Here's where it gets tricky. In 10 years, Mitchell has never blamed a teammate publicly for anything. Not once. But the fact is, special teams units have been so erratic, and have had so many guys coming and going, the blocking hasn't been close to what it was when Mitchell was averaging almost 26 yards per kick return and 14 yards per punt return. Is it him, or them? It doesn't look to the layman like the holes are there. On the other hand, the skeptic wonders, if the holes were there, could Mitchell blast through them like he used to?

Asked about yesterday's performance against the Eagles, a performance that perhaps helped save the season, Mitchell declined credit. "I've been saying all season that my success is tied to that of the others on that unit," he said. "I didn't just show up today and have a great return by myself."

It's not like Mitchell is alone in this boat. There is a growing chorus of whispers that Darrell Green has lost a step, too.

I asked Green if players such as he and Mitchell have built up at least a little benefit of the doubt from coaches, fans and media. "I would stick with Brian, I would stick with Darrell Green, I would stick with Dan Marino," Green said, naming another veteran under the has-he-lost-it attack. "But I understand that sooner or later, you can't stick with us. Personally, I don't listen to, 'Darrell can't run anymore.' I get upset with myself if I respond as if it affects me. But I also understand this is a high-dollar business. I have people who I trust who I have told, 'If you see it, tell me.' "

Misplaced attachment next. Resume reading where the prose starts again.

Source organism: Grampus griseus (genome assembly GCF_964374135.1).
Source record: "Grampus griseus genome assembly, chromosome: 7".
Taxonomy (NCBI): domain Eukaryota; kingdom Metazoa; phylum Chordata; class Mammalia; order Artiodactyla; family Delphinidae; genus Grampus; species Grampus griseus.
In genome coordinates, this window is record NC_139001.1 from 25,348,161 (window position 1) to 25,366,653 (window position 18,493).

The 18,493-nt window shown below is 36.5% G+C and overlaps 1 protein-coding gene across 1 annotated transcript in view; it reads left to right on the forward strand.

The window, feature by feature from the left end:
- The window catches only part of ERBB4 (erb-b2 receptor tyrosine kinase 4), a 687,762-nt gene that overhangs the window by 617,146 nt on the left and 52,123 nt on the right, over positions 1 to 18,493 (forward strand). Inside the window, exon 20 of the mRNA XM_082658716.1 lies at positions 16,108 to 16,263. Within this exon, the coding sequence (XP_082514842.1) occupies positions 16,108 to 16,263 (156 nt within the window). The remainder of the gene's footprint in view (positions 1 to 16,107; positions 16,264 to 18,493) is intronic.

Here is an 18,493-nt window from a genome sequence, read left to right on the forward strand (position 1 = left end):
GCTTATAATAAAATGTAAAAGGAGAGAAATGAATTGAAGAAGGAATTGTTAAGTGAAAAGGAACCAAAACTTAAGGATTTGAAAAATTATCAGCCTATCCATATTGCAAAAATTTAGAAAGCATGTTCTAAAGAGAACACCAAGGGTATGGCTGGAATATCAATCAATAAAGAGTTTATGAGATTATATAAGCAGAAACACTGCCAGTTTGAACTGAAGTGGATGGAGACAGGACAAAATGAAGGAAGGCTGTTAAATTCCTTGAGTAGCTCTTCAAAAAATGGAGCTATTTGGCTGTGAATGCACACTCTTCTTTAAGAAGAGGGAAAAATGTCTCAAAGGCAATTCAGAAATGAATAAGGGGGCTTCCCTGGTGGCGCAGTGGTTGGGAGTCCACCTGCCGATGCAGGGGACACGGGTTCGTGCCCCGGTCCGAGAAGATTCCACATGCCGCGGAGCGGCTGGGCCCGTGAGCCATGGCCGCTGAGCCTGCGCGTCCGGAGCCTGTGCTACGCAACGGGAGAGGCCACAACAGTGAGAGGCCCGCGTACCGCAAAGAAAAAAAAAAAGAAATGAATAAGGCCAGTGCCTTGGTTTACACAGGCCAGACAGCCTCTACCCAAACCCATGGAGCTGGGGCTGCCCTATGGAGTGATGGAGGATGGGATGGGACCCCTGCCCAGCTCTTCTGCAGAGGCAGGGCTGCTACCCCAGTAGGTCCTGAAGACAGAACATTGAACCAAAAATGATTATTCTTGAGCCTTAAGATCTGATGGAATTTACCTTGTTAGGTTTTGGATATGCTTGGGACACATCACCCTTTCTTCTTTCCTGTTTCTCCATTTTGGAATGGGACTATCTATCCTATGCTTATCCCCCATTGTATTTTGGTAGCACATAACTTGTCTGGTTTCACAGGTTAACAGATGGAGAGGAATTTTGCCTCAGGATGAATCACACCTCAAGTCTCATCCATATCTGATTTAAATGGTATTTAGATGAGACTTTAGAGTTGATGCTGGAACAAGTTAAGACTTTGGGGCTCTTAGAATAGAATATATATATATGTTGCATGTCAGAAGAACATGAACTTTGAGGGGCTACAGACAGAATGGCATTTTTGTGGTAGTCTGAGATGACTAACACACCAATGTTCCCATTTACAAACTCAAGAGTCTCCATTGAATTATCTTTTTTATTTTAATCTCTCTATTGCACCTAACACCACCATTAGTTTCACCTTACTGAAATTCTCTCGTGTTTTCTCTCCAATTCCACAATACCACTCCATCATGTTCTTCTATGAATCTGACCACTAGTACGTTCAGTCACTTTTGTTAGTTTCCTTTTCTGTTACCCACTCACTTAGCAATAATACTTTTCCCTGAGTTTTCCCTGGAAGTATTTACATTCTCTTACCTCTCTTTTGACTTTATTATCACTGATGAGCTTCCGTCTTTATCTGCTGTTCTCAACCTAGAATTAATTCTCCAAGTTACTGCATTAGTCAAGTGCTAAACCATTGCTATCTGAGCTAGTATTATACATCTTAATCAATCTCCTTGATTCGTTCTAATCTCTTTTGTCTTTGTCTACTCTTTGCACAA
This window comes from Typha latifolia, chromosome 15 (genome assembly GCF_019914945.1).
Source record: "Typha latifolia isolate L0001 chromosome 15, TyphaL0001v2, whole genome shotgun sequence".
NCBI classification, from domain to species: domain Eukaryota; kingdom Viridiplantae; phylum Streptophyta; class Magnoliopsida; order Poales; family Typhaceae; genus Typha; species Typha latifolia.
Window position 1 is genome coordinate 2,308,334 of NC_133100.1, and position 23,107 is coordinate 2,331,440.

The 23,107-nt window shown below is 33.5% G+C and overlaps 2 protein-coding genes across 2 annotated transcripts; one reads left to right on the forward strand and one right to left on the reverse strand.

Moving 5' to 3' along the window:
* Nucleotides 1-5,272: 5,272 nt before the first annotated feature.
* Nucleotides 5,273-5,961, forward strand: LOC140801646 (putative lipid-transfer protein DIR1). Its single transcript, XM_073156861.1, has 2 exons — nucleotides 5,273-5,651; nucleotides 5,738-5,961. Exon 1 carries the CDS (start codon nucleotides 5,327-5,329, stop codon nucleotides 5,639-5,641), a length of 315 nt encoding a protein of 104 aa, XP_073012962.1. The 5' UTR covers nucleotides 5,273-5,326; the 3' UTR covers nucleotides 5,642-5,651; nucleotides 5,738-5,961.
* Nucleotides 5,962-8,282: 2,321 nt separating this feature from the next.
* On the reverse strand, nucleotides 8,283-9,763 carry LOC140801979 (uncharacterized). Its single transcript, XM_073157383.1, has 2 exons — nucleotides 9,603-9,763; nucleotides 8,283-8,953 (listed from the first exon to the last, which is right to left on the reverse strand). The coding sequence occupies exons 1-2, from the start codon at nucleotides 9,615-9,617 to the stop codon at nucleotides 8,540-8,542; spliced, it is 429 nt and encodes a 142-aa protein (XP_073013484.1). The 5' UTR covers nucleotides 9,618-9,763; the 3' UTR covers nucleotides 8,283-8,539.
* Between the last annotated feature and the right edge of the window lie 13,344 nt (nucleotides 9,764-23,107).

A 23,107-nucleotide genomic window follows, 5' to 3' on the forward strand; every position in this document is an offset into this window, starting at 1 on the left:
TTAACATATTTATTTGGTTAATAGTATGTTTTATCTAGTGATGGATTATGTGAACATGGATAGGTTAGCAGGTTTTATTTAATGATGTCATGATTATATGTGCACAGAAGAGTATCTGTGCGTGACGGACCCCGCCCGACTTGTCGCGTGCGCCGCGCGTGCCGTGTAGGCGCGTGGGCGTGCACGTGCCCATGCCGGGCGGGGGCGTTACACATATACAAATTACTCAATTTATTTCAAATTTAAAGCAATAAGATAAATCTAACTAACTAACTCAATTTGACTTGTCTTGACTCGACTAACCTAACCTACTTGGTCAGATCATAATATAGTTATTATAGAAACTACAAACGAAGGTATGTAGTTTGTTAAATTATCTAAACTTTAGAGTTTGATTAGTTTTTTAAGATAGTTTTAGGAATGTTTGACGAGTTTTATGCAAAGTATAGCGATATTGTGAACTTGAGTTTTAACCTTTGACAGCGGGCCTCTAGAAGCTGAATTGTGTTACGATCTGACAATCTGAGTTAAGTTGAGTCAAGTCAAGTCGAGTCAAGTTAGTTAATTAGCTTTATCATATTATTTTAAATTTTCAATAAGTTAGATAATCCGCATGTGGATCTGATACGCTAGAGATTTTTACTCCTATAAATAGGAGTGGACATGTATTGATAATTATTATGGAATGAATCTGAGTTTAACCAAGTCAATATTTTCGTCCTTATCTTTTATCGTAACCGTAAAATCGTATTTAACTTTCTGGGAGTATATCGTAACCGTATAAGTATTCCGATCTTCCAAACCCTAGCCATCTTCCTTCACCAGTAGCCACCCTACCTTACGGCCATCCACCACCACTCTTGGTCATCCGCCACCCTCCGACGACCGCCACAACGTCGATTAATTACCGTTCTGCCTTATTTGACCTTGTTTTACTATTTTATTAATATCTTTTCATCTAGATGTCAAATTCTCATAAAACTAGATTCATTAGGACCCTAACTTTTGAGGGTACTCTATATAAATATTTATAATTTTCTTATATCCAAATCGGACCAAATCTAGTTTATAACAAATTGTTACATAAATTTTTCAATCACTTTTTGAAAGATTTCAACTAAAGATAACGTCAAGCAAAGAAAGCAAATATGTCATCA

When you watch the Redskins barely survive a harrowing struggle with an Eagles team that isn't very good--"Maybe it's the city," Johnson said of the Eagles' never-say-die performance. "It's a tough city [Philadelphia], and maybe that rubs off on the people who live there"--it becomes obvious that the Redskins need all hands on deck for this bell lap. They need veterans who have survived tough pressure games to lead the way. The Redskins will need Green, quite obviously. They'll need Mitchell.

"This is an interesting reality, because we haven't had this before," Green said of the questions he and Mitchell are facing. "I told Brian to stop worrying about stuff and just do what he does. What he does has worked for a long time. And it still works."